Reflecting the winner-take-all nature of the Electoral College system, Washington’s electors on Monday awarded all 12 of the state’s electoral votes to the Democratic ticket of Barack Obama and Joe Biden.
The event, convened by Secretary of State Sam Reed and Gov. Chris Gregoire, went off the clockwork. The carefully scripted, time-honored process was much like the one taking place in all state capitals.
As flags outside the Capitol stood at half-staff, electors gathered in the State Reception Room and observed a minute of silence in memory of Friday’s school massacre in Connecticut.
Then, with Chair Heather Fralick of Shoreline presiding, the electors signed multiple copies of documents affirming, first, that Obama was their choice for president, and then, that Biden was their pick for vice president. Electors are supposed to reflect their party’s ticket — and indeed there is a law that says so and that imposes a fine on any “faithless elector,” as occurred at least once in the state’s history.
The electors, alternates, families and party officials cheered as the votes were announced.
Reed called it an historic day for the participants. He acknowledged that using the indirect method of the College, rather than the popular vote, remains controversial. He added:
“The Electoral College is a key step in how America chooses its president and vice president. While it lacks the attention and excitement of last November’s popular election, the Electoral College vote carries the same impact.”
“I am honored to bear witness today to the election of President-elect Barack Obama and Vice President-elect Joe Biden. This ceremony, as with Electoral College votes across the country, reflects our dedication to the democratic process and commitment to open and transparent government.”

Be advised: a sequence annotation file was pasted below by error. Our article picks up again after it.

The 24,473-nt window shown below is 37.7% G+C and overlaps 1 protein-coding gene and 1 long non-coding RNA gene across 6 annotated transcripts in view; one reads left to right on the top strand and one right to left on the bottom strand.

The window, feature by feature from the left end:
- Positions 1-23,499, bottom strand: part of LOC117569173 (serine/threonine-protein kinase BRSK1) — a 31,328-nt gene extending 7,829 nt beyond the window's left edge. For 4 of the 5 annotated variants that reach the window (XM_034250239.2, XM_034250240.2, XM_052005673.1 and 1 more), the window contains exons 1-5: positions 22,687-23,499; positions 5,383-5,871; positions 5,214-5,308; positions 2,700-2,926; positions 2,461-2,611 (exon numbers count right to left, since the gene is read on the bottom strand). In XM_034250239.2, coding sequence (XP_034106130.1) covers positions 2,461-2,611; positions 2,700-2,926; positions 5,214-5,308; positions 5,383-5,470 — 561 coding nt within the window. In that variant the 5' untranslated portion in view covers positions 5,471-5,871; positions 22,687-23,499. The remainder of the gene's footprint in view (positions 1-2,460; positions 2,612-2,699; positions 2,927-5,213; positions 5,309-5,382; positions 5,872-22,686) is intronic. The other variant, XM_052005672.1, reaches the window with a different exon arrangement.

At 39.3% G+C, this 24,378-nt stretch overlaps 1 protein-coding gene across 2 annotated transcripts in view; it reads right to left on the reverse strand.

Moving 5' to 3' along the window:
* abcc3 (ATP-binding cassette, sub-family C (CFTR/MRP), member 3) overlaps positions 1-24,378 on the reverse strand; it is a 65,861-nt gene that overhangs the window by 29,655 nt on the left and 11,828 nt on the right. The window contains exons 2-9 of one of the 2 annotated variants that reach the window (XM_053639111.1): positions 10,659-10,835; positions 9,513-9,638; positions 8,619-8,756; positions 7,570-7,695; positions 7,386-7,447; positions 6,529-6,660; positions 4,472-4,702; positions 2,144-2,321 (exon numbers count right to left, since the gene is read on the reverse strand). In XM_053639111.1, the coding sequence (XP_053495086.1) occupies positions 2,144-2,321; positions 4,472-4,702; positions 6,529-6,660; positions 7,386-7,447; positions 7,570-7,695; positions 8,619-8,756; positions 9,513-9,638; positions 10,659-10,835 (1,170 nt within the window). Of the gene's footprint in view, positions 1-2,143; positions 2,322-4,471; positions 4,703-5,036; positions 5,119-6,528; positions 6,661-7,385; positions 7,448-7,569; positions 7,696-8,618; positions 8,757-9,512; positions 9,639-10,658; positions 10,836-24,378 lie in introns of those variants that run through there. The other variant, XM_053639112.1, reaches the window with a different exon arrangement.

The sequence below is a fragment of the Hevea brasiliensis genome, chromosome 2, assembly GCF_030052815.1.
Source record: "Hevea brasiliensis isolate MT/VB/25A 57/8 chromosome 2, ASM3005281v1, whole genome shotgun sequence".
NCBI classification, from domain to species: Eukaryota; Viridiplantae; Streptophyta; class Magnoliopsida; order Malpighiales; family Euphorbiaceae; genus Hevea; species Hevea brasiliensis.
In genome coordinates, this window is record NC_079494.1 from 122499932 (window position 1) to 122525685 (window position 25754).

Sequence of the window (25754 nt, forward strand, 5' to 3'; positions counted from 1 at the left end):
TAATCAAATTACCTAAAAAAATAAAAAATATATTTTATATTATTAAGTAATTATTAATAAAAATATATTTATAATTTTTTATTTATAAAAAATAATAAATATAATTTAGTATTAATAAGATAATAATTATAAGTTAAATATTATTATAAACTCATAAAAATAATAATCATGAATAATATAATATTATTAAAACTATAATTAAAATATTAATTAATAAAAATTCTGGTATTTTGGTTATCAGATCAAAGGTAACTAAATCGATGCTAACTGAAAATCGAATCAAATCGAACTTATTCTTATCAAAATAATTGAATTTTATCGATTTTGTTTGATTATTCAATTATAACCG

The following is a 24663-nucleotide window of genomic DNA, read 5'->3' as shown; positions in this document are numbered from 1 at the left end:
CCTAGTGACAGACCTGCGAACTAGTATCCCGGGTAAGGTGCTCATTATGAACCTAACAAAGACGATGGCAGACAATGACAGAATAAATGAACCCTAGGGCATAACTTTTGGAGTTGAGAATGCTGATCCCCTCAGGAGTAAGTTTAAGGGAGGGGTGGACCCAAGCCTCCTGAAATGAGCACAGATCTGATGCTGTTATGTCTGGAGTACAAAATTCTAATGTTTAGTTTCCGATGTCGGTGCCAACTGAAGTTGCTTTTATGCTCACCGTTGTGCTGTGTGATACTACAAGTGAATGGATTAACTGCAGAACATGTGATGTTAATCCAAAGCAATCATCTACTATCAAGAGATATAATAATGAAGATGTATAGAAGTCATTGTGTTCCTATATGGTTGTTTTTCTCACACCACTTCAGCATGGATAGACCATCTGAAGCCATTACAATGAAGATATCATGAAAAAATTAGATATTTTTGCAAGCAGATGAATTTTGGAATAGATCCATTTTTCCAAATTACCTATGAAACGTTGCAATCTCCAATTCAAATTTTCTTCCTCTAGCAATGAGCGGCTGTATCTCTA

Each state has a number of electors equal to the number of senators and representatives it has in the U.S. Congress. Of Washington’s 12 presidential electors, one is from each of the state’s 10 congressional districts. Those 10 were selected at congressional district caucuses last May. The two at-large electors were chosen at the state Democratic Party convention in Seattle last June.
The 12 electors were:
1st District: Grifynn Clay of Snohomish;
2nd District: Dave Gossett of Mountlake Terrace;
3rd District: Kathleen Lawrence of Vancouver;
4th District: George Fearing of Kennewick;
5th District: Rick Lloyd of Spokane Valley;
6th District: Gail Kirk of Tacoma;
7th District: Maria Ehsan of Seattle;
8th District: Elizabeth Satiacum of Olympia;
9th District: Georgia Spencer of Seattle; and
10th District: Harvey Brooks of University Place.
At-large electors are Heather Fralick of Shoreline and Alec Stephens of Seattle.
Fralic was chosen by the electors as the presiding officer during the vote.
Dec. 17 was the date for electors to meet in each of the states to cast votes for president and vice president. In all states but two (Maine and Nebraska), the
winner of the popular vote in that state wins all of the electoral votes in that state.
The document signed by the state’s 12 electors will be mailed to Vice President Biden’s office and the U.S. Archivist. On Jan. 6, Congress will convene in a joint session to count the votes cast by the Electoral College. Obama will be inaugurated as president Jan. 20 in a private swearing-in ceremony. Because the 2013 presidential Inauguration Day falls on a Sunday, the public inauguration ceremony will take place Jan. 21.
Obama defeated Republican nominee Mitt Romney 50.9 percent to 47.4 percent in the nationwide popular vote. Obama is estimated to have amassed 332 electoral votes compared to Romney’s 206. Obama needed 270 electoral votes to win the presidential election.
Obama gathered 56.16 percent of the vote in Washington, received 1,755,396 votes. Romney and running mate Paul Ryan pulled in 1,290,670 votes (41.29 percent).